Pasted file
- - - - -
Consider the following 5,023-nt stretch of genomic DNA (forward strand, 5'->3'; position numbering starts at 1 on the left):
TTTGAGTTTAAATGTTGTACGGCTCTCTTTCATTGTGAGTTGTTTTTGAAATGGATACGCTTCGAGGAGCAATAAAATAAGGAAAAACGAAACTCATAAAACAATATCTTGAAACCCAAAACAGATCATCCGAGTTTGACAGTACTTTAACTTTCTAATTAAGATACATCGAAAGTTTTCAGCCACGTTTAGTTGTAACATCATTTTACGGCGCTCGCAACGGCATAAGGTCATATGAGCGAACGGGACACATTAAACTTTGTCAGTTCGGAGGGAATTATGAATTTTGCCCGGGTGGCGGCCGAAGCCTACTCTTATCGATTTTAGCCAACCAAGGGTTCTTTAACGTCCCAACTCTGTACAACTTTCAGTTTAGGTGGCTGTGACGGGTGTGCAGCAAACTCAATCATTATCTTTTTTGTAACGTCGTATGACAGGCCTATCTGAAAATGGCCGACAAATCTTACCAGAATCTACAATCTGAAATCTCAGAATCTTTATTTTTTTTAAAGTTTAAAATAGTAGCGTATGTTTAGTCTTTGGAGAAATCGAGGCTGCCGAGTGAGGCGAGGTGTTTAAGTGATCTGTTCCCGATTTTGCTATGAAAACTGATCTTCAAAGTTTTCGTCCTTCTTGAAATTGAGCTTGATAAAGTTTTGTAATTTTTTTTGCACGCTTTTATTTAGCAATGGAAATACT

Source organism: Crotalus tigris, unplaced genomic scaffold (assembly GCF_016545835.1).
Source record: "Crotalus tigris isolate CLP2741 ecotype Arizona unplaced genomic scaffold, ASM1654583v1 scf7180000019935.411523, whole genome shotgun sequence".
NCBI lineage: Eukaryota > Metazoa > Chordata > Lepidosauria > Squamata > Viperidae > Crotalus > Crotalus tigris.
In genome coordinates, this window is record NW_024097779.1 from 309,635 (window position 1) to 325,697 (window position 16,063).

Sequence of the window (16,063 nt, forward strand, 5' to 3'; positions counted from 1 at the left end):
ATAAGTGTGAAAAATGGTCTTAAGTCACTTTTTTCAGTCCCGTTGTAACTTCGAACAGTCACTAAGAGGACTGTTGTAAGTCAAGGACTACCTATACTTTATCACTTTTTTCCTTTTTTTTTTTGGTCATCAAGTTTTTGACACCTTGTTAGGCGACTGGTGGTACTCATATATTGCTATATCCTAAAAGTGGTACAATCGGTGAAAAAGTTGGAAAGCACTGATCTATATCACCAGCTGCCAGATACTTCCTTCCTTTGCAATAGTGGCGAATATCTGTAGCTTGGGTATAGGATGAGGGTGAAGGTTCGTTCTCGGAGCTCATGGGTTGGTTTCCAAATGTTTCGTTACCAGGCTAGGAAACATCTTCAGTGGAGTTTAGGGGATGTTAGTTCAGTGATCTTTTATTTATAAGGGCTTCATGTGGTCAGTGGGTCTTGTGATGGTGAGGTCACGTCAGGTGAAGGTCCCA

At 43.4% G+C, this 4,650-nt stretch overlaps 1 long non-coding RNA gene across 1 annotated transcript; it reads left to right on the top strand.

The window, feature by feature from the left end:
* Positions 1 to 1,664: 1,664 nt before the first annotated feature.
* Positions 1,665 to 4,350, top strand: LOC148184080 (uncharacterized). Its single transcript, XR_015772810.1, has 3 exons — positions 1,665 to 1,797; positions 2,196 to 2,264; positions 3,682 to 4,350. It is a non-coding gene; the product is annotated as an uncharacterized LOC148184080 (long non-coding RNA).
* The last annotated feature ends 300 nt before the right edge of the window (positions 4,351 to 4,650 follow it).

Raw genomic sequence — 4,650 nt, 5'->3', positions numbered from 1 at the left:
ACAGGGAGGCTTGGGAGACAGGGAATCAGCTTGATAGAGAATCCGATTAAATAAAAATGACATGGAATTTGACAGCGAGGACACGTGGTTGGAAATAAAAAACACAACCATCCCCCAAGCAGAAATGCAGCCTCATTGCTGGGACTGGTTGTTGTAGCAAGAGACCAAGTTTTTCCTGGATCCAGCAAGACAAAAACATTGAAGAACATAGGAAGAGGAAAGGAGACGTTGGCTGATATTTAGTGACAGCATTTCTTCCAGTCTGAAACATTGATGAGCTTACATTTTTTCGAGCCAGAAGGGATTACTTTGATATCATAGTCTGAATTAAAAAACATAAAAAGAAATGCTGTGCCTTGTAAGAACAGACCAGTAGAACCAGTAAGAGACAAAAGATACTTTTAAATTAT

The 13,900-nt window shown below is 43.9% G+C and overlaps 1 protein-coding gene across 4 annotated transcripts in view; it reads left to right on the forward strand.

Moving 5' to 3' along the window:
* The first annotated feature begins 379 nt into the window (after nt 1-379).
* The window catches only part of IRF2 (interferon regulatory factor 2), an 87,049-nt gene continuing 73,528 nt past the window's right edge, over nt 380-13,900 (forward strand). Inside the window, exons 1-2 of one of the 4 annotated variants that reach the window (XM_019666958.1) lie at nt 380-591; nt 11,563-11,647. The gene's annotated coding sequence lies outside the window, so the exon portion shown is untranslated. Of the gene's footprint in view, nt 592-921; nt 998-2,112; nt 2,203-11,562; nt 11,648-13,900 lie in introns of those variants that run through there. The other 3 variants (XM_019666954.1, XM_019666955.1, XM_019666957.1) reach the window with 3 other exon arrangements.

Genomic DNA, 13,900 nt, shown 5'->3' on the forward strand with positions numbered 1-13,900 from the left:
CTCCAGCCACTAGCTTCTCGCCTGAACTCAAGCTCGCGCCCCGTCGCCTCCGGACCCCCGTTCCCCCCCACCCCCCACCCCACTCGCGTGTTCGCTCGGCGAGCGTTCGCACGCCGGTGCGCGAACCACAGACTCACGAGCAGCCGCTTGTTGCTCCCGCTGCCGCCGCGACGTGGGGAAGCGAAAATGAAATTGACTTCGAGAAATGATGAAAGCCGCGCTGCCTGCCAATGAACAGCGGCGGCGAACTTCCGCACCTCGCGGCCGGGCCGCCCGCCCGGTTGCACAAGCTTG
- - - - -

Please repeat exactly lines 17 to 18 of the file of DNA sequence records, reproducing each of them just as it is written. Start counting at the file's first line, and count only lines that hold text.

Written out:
Moving 5' to 3' along the window:
* The first annotated feature begins 379 nt into the window (after nt 1-379).